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Wednesday, January 15, 2020

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Louisiana Corrections officials report $17.8 million in savings from prison reform

Louisiana Corrections officials report $17.8 million in savings from prison reform

Reducing the state’s prison population produced about $17.8 million in savings over the most recent fiscal year, a Louisiana Department of Public Safety and Corrections official said Friday.

This past fiscal year, which ended June 30, was the first full fiscal year following the package of criminal justice changes lawmakers enacted in 2017. The legislation spells out how the money will be spent.

Thirty percent of the total goes back to the state’s general fund, while 20 percent goes to the Office of Juvenile Justice. The rest goes to grants to community partners, services for crime victims, and the Department of Corrections budget.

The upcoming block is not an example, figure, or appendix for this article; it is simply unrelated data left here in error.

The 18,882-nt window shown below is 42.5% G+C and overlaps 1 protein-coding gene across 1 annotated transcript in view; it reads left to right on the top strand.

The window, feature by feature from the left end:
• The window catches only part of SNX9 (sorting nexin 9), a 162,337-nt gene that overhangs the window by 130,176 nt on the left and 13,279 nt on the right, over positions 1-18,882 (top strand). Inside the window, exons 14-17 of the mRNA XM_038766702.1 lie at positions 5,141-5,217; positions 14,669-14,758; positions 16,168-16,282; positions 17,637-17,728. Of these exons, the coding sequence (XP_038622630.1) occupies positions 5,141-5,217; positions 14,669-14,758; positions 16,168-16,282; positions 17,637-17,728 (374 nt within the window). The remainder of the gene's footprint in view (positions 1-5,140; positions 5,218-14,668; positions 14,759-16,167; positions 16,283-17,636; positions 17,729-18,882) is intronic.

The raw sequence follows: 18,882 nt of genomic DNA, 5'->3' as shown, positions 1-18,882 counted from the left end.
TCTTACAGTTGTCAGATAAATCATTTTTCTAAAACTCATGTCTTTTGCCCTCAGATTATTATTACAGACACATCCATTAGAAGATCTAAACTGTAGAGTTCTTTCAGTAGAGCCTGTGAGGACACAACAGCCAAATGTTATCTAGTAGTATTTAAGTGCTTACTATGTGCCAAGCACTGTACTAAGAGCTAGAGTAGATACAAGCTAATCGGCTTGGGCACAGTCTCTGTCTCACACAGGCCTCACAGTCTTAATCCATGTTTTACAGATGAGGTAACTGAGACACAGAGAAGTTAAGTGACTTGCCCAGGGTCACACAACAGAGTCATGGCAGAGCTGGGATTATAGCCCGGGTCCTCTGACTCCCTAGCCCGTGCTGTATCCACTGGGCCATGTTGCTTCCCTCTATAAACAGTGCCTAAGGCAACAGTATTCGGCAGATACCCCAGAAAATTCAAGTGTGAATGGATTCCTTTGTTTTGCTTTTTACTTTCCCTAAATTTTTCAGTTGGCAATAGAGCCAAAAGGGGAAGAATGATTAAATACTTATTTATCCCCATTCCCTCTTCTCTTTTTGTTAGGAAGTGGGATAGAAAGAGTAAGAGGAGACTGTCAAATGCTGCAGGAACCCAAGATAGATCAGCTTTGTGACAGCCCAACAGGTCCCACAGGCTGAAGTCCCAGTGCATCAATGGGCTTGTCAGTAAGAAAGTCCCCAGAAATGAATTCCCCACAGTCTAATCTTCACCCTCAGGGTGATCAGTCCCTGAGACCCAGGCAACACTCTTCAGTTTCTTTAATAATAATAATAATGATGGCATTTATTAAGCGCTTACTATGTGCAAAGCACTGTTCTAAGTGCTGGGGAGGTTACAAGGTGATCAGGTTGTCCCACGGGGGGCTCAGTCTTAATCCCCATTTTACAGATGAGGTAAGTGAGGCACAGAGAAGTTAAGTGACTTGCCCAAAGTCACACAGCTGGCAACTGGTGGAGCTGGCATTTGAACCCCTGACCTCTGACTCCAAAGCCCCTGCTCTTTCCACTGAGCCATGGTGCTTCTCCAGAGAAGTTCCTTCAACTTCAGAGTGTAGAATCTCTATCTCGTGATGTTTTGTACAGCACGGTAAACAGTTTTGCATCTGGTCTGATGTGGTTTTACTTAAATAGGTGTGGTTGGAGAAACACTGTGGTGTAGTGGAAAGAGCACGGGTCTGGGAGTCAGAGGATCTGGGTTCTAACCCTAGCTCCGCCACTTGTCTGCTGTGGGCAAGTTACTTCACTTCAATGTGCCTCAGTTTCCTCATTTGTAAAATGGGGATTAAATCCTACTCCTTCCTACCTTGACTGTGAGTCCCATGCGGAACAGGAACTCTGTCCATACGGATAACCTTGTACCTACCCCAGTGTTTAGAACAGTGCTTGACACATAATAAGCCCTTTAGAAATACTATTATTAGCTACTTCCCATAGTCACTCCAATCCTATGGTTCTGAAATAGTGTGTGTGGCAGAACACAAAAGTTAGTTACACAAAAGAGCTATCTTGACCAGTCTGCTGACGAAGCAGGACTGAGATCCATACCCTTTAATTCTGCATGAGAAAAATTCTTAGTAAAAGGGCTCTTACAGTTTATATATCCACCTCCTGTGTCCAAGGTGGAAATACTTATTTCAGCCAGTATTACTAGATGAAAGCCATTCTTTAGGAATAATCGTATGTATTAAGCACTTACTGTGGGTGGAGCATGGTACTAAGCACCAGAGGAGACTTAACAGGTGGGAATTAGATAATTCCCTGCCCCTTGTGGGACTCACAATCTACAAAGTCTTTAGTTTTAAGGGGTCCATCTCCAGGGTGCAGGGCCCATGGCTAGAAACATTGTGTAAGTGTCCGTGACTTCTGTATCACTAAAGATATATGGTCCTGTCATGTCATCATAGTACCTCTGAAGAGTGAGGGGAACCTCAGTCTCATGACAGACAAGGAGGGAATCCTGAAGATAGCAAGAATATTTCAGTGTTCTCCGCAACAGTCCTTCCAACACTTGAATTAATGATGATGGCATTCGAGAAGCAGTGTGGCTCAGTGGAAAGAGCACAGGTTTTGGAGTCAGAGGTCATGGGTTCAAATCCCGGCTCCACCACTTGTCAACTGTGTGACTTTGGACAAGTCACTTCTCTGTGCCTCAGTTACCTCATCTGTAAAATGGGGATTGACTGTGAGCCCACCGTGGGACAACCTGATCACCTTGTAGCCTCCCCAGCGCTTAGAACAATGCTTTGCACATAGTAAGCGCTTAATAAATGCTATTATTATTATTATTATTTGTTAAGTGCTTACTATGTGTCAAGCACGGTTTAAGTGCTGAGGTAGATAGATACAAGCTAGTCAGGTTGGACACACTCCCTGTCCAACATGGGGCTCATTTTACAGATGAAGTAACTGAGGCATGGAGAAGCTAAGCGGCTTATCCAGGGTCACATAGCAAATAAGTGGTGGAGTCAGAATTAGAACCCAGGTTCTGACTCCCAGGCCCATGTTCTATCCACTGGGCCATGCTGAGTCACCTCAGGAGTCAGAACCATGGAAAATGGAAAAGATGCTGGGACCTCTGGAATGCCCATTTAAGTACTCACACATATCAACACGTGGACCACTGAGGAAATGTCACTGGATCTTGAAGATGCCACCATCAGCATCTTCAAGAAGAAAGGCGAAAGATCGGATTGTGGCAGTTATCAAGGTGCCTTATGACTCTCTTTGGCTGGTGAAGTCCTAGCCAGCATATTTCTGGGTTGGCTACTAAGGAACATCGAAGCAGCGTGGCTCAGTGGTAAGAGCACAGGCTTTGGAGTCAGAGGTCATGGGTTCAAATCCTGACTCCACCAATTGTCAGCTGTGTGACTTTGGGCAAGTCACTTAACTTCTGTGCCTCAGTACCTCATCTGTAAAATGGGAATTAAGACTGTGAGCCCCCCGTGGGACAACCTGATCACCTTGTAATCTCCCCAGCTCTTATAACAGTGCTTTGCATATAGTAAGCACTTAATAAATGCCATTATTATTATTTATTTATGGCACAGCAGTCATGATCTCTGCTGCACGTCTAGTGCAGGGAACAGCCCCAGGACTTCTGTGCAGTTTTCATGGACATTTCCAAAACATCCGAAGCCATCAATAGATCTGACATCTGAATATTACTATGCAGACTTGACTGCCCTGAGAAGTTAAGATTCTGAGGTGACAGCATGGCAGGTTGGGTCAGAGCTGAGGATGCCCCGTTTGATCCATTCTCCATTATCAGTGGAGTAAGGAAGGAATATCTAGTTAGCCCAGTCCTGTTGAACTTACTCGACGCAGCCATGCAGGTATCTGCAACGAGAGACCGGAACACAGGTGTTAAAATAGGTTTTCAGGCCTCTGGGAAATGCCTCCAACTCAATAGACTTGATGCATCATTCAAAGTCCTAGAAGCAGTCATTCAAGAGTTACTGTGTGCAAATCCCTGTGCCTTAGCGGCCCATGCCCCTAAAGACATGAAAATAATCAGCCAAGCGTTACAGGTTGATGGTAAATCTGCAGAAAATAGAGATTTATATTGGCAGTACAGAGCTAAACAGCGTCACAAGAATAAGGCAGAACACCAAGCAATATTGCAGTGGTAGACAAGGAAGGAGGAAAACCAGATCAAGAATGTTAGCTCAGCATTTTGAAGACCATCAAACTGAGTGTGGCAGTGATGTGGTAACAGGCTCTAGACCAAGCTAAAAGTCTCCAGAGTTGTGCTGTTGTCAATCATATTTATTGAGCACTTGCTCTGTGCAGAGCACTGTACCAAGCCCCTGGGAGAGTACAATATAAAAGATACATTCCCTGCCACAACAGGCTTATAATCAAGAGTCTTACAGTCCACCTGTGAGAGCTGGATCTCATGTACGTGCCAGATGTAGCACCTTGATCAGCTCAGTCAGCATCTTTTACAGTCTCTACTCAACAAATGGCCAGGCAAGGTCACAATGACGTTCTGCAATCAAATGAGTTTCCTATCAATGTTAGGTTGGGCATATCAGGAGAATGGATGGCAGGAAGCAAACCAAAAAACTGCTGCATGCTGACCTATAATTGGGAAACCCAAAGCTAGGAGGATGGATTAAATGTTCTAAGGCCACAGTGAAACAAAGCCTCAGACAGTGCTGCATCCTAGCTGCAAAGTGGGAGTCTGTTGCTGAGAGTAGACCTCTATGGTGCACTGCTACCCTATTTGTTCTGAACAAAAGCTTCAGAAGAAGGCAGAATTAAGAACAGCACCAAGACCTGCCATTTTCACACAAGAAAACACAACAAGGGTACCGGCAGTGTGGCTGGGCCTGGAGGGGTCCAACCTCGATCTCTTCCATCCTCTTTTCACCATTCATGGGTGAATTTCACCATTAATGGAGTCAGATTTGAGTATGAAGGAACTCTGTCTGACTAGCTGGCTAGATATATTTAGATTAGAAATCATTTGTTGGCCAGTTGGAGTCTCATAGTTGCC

Thomas Bickham, undersecretary with the department, says the savings are to be divided up as follows:

- $5.34 million to the state’s general fund

- $4.45 million to the Department of Corrections

- $3.56 million to the Office of Juvenile Justice

- $2.67 million for community grants

- $1.78 million to the Louisiana Commission on Law Enforcement’s Crime Victims Reparations program

The Joint Legislative Committee on the Budget will consider the spending plan at its meeting next month, Bickham said.

The state’s prison population peaked at 40,480 in 2012, Corrections Secretary Jimmy Leblanc said. As of Oct. 31, 2017, it was 36,541, Bickham said.

At the end of June, the prison population was 31,756, Leblanc said. The number of people on parole and probation was 60,509, he said.

Several privately run parish prisons around the state are using those empty beds to house federal prisoners, including those held by the U.S. Immigration and Customs Enforcement. There are currently 5,030 ICE and other federal prisoners in Louisiana facilities, Leblanc said, of which 4,318 were from ICE. He said another 1,600 ICE prisoners are being added at Catahoula Correctional Center, run by LaSalle Corrections.

The federal government pays about $62 per prisoner per day, compared to just over $24 by the state, Leblanc said.